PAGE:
The Treasury’s daily tax data shows that ‘withheld income and employment taxes’ jumped $8.5B in March. Considering that the average US job pays between $40k (per BLS) and $45k (Census Bur), each job contributes about $1000 per month in withheld taxes. Because that would be millions of jobs, some other factor is at work. We believe it is Wall Street bonuses that produced the bulge.
When the monthly statement for March is available, we will be able to discern the composition of withheld taxes. Then we can see how much was job gains and bonuses.
The United States should consider raising taxes to help bring deficits under control and may need to consider a European-style value-added tax, White House adviser Paul Volcker said on Tuesday.
The pension plans at General Motors and Chrysler are underfunded by a total of $17 billion and could fail if the automakers do not return to profitability, according to a government report released Tuesday.
Mortgage applications in the U.S. declined last week as the biggest jump in mortgage rates since June led to a fifth straight drop in refinancing.
The Mortgage Bankers Association’s index fell 11 percent in the week ended April 2. The Washington-based group’s refinance measure plunged 17 percent, while the purchase gauge rose 0.2 percent.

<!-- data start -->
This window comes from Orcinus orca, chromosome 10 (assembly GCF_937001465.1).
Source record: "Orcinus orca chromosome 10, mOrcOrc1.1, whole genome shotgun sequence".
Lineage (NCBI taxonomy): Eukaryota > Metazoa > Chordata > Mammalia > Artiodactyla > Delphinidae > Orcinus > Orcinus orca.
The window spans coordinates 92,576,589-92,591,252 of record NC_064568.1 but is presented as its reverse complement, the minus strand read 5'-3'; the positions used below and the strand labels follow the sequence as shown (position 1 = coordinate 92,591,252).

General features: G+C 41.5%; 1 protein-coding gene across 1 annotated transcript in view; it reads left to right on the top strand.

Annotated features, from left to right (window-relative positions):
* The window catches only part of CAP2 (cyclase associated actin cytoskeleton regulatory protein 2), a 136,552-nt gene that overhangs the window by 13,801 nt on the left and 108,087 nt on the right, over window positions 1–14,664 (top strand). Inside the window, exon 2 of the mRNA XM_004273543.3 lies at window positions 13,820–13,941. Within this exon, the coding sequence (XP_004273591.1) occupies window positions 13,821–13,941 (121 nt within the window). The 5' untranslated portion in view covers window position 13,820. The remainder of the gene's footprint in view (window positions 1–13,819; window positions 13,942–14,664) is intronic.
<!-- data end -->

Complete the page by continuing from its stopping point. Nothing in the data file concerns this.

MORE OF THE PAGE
The average rate on a 30-year fixed mortgage rose to the highest level since August as the economy showed signs of strengthening. The end of a tax credit for homebuyers and rising foreclosures this year represent hurdles to a sustained recovery in housing.
“We’re concerned there won’t be a lot of underlying demand for housing once the tax credit is gone,” Adam York, an economist at Wells Fargo Securities LLC in Charlotte, North Carolina, said before the report. “It’s going to be a long slog.”
Today’s report showed the average rate on a 30-year fixed mortgage rose to 5.31 percent from 5.04 percent a week earlier, the mortgage bankers group said. At the current 30-year rate, monthly payments for each $100,000 of a loan would be $555.93, up $35.50 from a year earlier, when the rate was 4.73 percent.
The average rate on a 15-year fixed mortgage rose to 4.54 percent from 4.34 percent a week earlier. The rate on a one-year adjustable mortgage climbed to 7.03 percent from 6.88 percent.